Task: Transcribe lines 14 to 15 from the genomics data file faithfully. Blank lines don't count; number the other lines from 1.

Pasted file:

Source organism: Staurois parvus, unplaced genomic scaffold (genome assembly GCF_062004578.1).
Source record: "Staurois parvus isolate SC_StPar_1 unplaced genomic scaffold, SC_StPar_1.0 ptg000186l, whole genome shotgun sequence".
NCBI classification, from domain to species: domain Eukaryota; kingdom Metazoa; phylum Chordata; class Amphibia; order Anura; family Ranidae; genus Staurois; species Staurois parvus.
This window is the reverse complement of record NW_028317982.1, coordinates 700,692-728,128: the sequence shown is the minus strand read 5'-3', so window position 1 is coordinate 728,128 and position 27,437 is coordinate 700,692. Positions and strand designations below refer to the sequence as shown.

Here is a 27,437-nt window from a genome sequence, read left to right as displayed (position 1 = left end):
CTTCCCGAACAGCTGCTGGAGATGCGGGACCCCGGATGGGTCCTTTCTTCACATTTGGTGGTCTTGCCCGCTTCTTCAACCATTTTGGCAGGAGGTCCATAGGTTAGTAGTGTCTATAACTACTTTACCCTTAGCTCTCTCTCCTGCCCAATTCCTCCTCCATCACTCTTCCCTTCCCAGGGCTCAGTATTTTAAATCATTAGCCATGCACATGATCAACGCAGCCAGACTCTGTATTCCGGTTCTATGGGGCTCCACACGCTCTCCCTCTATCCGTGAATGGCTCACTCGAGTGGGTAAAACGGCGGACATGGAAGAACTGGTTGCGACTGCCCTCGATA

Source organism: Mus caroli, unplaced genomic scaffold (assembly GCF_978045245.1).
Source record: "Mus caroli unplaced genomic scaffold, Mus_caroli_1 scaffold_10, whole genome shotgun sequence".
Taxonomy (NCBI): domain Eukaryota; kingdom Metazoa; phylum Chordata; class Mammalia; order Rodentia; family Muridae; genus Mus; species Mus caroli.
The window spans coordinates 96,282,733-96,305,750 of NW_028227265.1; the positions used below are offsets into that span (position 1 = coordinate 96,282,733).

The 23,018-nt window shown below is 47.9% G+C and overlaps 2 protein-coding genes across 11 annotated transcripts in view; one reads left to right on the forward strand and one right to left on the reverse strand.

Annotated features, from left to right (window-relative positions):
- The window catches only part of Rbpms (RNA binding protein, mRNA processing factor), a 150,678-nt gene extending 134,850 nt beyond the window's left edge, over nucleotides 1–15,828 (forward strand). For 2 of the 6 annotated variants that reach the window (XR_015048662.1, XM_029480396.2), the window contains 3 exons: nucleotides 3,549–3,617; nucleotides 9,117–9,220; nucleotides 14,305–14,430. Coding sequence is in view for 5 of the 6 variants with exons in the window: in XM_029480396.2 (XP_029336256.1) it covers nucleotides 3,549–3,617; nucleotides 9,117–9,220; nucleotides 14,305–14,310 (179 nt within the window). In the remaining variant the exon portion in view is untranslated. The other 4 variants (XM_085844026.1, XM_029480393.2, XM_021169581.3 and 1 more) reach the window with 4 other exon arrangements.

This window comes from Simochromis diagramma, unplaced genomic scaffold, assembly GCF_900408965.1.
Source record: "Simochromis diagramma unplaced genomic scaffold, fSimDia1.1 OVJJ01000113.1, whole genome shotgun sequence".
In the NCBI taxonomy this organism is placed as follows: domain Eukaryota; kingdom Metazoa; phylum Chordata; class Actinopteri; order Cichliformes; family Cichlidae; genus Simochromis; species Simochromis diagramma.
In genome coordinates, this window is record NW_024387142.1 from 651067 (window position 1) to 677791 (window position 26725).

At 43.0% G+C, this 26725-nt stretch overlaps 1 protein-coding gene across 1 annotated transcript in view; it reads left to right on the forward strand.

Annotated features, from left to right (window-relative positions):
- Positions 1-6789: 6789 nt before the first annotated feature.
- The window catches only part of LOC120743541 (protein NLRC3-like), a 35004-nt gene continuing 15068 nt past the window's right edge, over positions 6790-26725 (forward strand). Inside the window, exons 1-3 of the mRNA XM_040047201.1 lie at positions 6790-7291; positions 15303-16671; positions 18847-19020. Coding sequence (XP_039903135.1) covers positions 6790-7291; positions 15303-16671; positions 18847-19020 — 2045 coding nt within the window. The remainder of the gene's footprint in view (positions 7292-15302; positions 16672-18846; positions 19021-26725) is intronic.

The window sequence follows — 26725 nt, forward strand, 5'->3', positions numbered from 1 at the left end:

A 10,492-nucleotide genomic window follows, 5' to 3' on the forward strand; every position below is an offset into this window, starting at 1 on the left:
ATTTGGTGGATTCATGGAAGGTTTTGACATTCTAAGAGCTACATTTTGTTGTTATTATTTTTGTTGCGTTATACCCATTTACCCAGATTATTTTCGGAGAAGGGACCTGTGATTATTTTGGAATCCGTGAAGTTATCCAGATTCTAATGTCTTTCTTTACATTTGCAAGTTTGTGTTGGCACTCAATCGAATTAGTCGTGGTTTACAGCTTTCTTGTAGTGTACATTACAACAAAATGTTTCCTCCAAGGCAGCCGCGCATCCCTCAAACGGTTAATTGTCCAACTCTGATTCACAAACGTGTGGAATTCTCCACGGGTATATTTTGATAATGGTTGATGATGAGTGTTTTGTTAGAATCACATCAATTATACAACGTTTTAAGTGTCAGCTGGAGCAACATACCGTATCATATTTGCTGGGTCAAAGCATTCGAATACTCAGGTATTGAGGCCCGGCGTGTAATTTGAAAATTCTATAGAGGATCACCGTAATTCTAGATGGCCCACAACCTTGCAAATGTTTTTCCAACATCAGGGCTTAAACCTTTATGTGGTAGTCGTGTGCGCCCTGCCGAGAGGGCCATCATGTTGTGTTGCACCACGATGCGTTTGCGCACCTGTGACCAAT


This window comes from Simochromis diagramma, unplaced genomic scaffold, assembly GCF_900408965.1.
Source record: "Simochromis diagramma unplaced genomic scaffold, fSimDia1.1 OVJJ01000113.1, whole genome shotgun sequence".